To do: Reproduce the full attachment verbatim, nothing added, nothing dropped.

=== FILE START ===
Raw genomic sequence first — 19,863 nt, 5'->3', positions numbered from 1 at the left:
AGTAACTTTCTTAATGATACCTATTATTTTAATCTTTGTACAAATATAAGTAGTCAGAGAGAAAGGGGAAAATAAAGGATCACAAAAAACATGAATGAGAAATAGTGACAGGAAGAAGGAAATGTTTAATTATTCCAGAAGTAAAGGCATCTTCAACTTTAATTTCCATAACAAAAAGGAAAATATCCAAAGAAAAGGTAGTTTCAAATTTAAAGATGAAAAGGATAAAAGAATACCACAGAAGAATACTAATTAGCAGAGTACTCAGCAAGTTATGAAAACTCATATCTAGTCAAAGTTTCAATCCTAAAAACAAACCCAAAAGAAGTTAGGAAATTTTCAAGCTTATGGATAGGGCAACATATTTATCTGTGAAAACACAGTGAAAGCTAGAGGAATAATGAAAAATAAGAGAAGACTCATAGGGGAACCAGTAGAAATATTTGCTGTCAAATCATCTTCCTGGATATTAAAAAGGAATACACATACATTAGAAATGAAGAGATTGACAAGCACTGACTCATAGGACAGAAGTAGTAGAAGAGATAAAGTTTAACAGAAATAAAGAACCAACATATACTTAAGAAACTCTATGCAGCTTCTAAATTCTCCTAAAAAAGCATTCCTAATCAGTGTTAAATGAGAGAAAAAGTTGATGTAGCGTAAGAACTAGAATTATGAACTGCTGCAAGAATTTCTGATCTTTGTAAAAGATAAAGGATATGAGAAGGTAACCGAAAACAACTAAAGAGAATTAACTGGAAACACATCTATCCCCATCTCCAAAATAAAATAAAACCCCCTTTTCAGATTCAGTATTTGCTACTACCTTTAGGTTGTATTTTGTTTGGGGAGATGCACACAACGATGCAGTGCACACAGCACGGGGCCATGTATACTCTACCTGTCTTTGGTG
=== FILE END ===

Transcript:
Raw genomic sequence first — 19,863 nt, 5'->3', positions numbered from 1 at the left:
AGTAACTTTCTTAATGATACCTATTATTTTAATCTTTGTACAAATATAAGTAGTCAGAGAGAAAGGGGAAAATAAAGGATCACAAAAAACATGAATGAGAAATAGTGACAGGAAGAAGGAAATGTTTAATTATTCCAGAAGTAAAGGCATCTTCAACTTTAATTTCCATAACAAAAAGGAAAATATCCAAAGAAAAGGTAGTTTCAAATTTAAAGATGAAAAGGATAAAAGAATACCACAGAAGAATACTAATTAGCAGAGTACTCAGCAAGTTATGAAAACTCATATCTAGTCAAAGTTTCAATCCTAAAAACAAACCCAAAAGAAGTTAGGAAATTTTCAAGCTTATGGATAGGGCAACATATTTATCTGTGAAAACACAGTGAAAGCTAGAGGAATAATGAAAAATAAGAGAAGACTCATAGGGGAACCAGTAGAAATATTTGCTGTCAAATCATCTTCCTGGATATTAAAAAGGAATACACATACATTAGAAATGAAGAGATTGACAAGCACTGACTCATAGGACAGAAGTAGTAGAAGAGATAAAGTTTAACAGAAATAAAGAACCAACATATACTTAAGAAACTCTATGCAGCTTCTAAATTCTCCTAAAAAAGCATTCCTAATCAGTGTTAAATGAGAGAAAAAGTTGATGTAGCGTAAGAACTAGAATTATGAACTGCTGCAAGAATTTCTGATCTTTGTAAAAGATAAAGGATATGAGAAGGTAACCGAAAACAACTAAAGAGAATTAACTGGAAACACATCTATCCCCATCTCCAAAATAAAATAAAACCCCCTTTTCAGATTCAGTATTTGCTACTACCTTTAGGTTGTATTTTGTTTGGGGAGATGCACACAACGATGCAGTGCACACAGCACGGGGCCATGTATACTCTACCTGTCTTTGGTG